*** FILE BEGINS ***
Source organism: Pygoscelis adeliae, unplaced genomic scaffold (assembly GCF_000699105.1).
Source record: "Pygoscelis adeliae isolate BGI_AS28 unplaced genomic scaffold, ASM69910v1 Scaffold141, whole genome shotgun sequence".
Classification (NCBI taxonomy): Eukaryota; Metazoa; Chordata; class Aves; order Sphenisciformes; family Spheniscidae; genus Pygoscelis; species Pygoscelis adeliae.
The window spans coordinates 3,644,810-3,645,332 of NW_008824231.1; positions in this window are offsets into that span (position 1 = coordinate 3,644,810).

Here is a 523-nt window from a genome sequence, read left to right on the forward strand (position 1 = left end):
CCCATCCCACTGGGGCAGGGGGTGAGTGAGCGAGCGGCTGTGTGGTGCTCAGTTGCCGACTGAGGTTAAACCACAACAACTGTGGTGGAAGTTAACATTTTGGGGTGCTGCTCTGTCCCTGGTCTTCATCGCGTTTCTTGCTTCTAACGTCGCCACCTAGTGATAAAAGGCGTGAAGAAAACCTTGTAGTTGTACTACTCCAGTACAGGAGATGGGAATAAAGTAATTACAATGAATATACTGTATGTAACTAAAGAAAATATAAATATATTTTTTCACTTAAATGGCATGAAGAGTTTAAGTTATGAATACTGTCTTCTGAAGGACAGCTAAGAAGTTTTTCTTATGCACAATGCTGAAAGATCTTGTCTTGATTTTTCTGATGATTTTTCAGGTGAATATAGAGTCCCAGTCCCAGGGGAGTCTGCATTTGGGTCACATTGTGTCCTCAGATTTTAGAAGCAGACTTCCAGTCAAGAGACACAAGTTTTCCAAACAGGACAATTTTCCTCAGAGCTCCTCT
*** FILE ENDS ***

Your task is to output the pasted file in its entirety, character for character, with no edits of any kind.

Source organism: Pygoscelis adeliae, unplaced genomic scaffold (assembly GCF_000699105.1).
Source record: "Pygoscelis adeliae isolate BGI_AS28 unplaced genomic scaffold, ASM69910v1 Scaffold141, whole genome shotgun sequence".
Classification (NCBI taxonomy): Eukaryota; Metazoa; Chordata; class Aves; order Sphenisciformes; family Spheniscidae; genus Pygoscelis; species Pygoscelis adeliae.
The window spans coordinates 3,644,810-3,645,332 of NW_008824231.1; positions in this window are offsets into that span (position 1 = coordinate 3,644,810).

Here is a 523-nt window from a genome sequence, read left to right on the forward strand (position 1 = left end):
CCCATCCCACTGGGGCAGGGGGTGAGTGAGCGAGCGGCTGTGTGGTGCTCAGTTGCCGACTGAGGTTAAACCACAACAACTGTGGTGGAAGTTAACATTTTGGGGTGCTGCTCTGTCCCTGGTCTTCATCGCGTTTCTTGCTTCTAACGTCGCCACCTAGTGATAAAAGGCGTGAAGAAAACCTTGTAGTTGTACTACTCCAGTACAGGAGATGGGAATAAAGTAATTACAATGAATATACTGTATGTAACTAAAGAAAATATAAATATATTTTTTCACTTAAATGGCATGAAGAGTTTAAGTTATGAATACTGTCTTCTGAAGGACAGCTAAGAAGTTTTTCTTATGCACAATGCTGAAAGATCTTGTCTTGATTTTTCTGATGATTTTTCAGGTGAATATAGAGTCCCAGTCCCAGGGGAGTCTGCATTTGGGTCACATTGTGTCCTCAGATTTTAGAAGCAGACTTCCAGTCAAGAGACACAAGTTTTCCAAACAGGACAATTTTCCTCAGAGCTCCTCT